Mistakes – Are they worth the risk?

Mistakes? We should avoid them right? Not good for us personally, not good for us professionally. There is though an alternative hypothesis, that it is more important to work quickly and risk making mistakes than to work slowly and make sure that everything is correct.

It’s a conundrum, and like most conundrums, it all depends. (as a complete aside there is another conumdrum about the proper plural for conundrum. Should it be “conumdra” or “conumdrums” or even “conundrumi” ….. but I digress. It must be late!!)

Anyway back to making mistakes. I was once told by an Insead Professor of Marketing, that there were good mistakes and bad mistakes. (This was after a monumental blunder in a Marketing Strategy Exercise!). He went on to say that the Good mistakes are the ones you learn from. However comforting this was for a relatively new entrant to Marketing (My first job was marketing baby dinosaurs), his remark cannot be true all the time. There is a category of mistakes that are catastrophic.

Mistakes

Kodak’s decision not to legitimize the digital camera market by launching technology that they originated would be one such example. So this means that you have to evaluate potential mistakes to see if they might be catastrophic.

So here we are: you can learn from some mistakes, while others might kill you, or your business. So what do we do?

As a Consultant I wish I could wave a  magic wand or give you a simple algorithm, but I cannot. Those who try are making a big mistake themselves.

Risk taking vs Making Mistakes

Making mistakes and risk taking go hand in hand, To some degree whether you make mistakes or not depends on how risk averse you are. They’re not the same but they are linked. If you have a high tolerance for risk then you might be prone to make more mistakes, because you are prepared to move ahead while elements of your plan are uncertain or unconfirmed. If you have a low tolerance for risk then it might be that you make less mistakes as you in effect get all yot ducks in a row before acting.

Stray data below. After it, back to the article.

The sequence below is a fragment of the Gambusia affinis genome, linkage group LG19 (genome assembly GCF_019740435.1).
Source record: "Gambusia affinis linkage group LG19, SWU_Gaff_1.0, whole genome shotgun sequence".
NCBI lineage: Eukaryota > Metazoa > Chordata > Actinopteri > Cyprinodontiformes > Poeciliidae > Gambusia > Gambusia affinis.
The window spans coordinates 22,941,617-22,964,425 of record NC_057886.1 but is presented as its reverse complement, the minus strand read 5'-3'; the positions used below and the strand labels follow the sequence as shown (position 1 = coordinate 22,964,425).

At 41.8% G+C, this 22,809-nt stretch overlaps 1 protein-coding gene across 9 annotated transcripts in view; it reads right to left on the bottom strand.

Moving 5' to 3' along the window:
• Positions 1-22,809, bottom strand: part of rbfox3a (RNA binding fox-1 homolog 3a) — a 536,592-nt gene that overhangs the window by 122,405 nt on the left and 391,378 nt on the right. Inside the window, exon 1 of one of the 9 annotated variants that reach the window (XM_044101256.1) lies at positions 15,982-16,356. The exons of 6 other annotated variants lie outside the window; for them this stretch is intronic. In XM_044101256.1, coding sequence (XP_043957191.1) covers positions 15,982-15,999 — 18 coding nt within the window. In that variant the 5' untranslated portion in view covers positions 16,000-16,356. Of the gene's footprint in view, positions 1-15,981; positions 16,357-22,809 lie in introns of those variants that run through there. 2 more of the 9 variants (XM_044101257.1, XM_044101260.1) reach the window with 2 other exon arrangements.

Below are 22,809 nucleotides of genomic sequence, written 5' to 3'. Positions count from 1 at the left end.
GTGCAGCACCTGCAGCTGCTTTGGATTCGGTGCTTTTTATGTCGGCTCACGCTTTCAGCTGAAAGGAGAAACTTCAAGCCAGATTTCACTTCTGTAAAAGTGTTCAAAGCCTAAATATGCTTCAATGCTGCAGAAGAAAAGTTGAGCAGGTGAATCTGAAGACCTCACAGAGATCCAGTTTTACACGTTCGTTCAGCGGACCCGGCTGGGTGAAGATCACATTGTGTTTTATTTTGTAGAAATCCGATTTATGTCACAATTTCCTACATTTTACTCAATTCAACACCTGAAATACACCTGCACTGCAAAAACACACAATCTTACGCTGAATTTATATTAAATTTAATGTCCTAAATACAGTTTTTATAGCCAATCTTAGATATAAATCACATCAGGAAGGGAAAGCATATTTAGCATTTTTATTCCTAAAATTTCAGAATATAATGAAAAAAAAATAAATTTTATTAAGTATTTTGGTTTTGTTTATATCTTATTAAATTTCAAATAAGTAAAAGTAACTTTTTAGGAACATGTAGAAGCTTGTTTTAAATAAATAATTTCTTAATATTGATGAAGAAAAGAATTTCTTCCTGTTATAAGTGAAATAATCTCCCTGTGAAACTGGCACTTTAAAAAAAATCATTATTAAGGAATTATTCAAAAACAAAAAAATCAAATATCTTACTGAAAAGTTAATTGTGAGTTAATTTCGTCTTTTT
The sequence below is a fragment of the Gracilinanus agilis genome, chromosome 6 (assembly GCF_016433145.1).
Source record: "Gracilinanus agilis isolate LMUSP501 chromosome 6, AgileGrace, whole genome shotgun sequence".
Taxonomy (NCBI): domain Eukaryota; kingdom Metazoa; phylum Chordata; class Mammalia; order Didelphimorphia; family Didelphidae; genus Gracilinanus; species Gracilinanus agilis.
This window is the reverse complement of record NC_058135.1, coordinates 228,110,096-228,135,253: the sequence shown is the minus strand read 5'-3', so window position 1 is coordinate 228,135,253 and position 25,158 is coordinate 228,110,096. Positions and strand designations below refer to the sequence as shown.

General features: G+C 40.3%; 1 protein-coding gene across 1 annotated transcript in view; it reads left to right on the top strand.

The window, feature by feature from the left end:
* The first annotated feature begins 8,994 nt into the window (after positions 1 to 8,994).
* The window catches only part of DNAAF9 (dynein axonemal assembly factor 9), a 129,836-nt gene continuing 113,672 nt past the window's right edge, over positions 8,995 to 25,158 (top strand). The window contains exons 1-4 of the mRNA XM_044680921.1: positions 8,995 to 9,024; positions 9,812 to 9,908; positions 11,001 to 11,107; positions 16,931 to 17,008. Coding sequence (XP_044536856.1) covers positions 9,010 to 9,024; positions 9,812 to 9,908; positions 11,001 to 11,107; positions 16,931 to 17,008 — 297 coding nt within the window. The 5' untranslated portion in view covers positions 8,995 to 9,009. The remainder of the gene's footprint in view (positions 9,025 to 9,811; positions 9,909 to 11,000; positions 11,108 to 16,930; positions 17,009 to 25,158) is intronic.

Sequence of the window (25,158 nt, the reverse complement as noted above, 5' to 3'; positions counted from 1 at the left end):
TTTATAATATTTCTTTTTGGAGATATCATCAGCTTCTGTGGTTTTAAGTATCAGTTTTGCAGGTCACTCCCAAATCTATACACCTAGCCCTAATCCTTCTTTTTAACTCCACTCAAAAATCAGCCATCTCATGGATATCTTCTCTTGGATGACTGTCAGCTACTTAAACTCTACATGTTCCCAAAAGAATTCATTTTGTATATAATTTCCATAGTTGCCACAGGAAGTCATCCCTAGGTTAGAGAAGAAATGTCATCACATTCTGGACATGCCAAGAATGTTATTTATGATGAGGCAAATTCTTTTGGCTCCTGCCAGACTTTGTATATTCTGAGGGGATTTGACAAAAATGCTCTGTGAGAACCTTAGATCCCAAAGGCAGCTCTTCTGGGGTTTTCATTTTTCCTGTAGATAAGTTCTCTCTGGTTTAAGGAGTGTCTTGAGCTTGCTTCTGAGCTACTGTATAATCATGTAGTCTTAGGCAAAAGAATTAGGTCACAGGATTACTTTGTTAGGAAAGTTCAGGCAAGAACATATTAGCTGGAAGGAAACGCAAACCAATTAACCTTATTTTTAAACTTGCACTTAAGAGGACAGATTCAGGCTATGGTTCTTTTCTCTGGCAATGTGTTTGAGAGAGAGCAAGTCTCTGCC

The other side to this particular coin is that by preparing to the nth degree might well mean you miss the opportunity, while taking a risk might lead to a catastrophic mistake. I used to work for a manager who used to ask so many “what if” questions, that many an opportunity was wasted. (Yes Ron, I mean you!!)

So what’s my advice?

There was some research conducted in 1989 by Deborah J. Mitchell, of the Wharton School; Jay Russo, of Cornell; and Nancy Pennington, of the University of Colorado which always resonated with me. It found that imagining that an event has already occurred, increases the ability to correctly identify reasons for future outcomes by 30%. They called this by the rather neat name of :”Prospective hindsight”.

This was adapted by a number of people (including myself in my own way) and turned into something called “Premortems”.   —. We have used this technique to help project teams identify risks at the outset. As the Harvard Business review puts it quite succinctly (which is unusual in itself!)

Premortem in a business setting comes at the beginning of a project rather than the end, so that theproject can be improved rather than autopsied. Unlike a typical critiquing session, in which team 
members are asked what might go wrong, the premortem operates on the assumption that the 
“patient” has died, and so asks what did go wrong.

The presumption of failure, (a great example of prospective hindsight) really does help in identifying reasons for failure! This in turn helps in any evaluation of mistakes and can therefore become the basis for avoiding them. Nor need it be a long process. It can be done alone though its best done in a group of at least two!

It helps avoid catastrophic mistakes but doesn’t really impede taking the opportunity when it arises.

For my business itself and for the organisations that I advise, it seems to work well. It helps to determine which potential mistakes are worth the risk.

I found this transcript Freakonomics Radio podcast which explores these issues and is certainly worth a read Failure Is Your Friend

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